Healy reaps rewards of laser focus
by Daragh Ó Conchúir
Vinny Healy would bring his daughter to the pitch as he took charge of training the St. Thomas Camogie squad.
It became a routine the little one lived for and when on occasion the weather was deemed too brutal to subject her too she would make a burst for it, like a convict breaking out of prison. Once the safety of the car was reached, there was no chance of reversing the course. A tantrum would force Vinny to yield.
Sarah was three.
But she was always precocious, and in a hurry, playing as soon as was feasible at all, quickly flying through the ranks at club and county level.
16 years after her introduction to the joys of Camogie, Healy is an All-Ireland Senior Camogie Championship winner, and an All-Stars goalkeeper.
This is despite the fact that she plays outfield for St. Thomas, a dead-eye freetaker who helped the side – still managed by Vinny – reach the Galway Senior Camogie Final, although they fell short to Sarsfields last Saturday week.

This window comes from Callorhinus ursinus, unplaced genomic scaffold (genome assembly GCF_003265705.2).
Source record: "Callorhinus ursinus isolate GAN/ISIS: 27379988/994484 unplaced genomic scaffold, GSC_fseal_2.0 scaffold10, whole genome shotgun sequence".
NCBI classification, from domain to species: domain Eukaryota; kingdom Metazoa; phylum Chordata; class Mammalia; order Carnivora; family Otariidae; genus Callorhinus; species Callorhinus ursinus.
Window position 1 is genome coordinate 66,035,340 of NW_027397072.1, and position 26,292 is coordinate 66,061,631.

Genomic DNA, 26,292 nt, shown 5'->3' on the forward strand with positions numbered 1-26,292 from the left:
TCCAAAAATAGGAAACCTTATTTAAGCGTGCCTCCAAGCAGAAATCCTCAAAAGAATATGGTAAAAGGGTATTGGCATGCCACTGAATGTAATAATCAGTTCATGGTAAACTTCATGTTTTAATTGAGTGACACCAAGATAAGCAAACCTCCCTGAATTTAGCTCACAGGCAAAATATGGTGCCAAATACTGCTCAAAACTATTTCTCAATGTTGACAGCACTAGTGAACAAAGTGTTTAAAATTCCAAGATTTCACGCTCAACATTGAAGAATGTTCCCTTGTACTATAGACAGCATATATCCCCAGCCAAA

“Dad was the manager of the Camogie team” Healy regales of her introduction, as told to her.
“When I was three years old I used to go the pitch when they were training. Sometimes when the weather was really bad and raining they wouldn’t let me go, I would sneak out in between their legs and jump in the car. They had to let me go because I wouldn’t get out of the car, I would have a fit.
“I was there since I was three and all the way up. I think I was playing Under 10 when I was six. I might have just been on the sideline. I actually asked the manager could I go training.”
Listening to her speak with such passion about Camogie, and such seriousness about her preparation – the 19-year-old was still a Leaving Cert student when Galway claimed National League honours last March - it is no surprise that she is getting ready to board the flight to New York as part of the Liberty Insurance Camogie All-Stars Tour party tomorrow morning.
“Winning an All-Star is a nice representation of what you did throughout the year. It is a great honour being the best in that position in that year. That is the way I would look at it. It is an honour.